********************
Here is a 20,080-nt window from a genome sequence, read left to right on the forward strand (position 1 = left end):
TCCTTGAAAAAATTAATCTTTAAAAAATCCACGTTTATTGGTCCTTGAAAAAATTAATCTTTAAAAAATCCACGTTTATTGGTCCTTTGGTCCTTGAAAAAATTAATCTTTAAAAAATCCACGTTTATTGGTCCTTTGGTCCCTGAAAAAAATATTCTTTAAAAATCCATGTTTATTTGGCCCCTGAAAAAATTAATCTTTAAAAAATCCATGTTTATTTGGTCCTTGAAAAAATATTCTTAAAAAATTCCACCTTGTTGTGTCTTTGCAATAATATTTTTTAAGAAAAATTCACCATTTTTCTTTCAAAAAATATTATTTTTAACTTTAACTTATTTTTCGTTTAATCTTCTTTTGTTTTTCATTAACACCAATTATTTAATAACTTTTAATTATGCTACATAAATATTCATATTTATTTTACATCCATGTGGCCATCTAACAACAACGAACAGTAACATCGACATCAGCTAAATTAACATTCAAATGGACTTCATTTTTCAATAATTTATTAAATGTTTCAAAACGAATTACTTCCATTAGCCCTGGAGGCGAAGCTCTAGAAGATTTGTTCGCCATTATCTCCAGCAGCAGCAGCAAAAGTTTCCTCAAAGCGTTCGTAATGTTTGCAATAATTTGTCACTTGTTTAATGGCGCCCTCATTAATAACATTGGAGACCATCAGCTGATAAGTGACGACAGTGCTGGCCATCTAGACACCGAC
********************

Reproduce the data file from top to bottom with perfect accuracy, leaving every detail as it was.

Here is a 20,080-nt window from a genome sequence, read left to right on the forward strand (position 1 = left end):
TCCTTGAAAAAATTAATCTTTAAAAAATCCACGTTTATTGGTCCTTGAAAAAATTAATCTTTAAAAAATCCACGTTTATTGGTCCTTTGGTCCTTGAAAAAATTAATCTTTAAAAAATCCACGTTTATTGGTCCTTTGGTCCCTGAAAAAAATATTCTTTAAAAATCCATGTTTATTTGGCCCCTGAAAAAATTAATCTTTAAAAAATCCATGTTTATTTGGTCCTTGAAAAAATATTCTTAAAAAATTCCACCTTGTTGTGTCTTTGCAATAATATTTTTTAAGAAAAATTCACCATTTTTCTTTCAAAAAATATTATTTTTAACTTTAACTTATTTTTCGTTTAATCTTCTTTTGTTTTTCATTAACACCAATTATTTAATAACTTTTAATTATGCTACATAAATATTCATATTTATTTTACATCCATGTGGCCATCTAACAACAACGAACAGTAACATCGACATCAGCTAAATTAACATTCAAATGGACTTCATTTTTCAATAATTTATTAAATGTTTCAAAACGAATTACTTCCATTAGCCCTGGAGGCGAAGCTCTAGAAGATTTGTTCGCCATTATCTCCAGCAGCAGCAGCAAAAGTTTCCTCAAAGCGTTCGTAATGTTTGCAATAATTTGTCACTTGTTTAATGGCGCCCTCATTAATAACATTGGAGACCATCAGCTGATAAGTGACGACAGTGCTGGCCATCTAGACACCGAC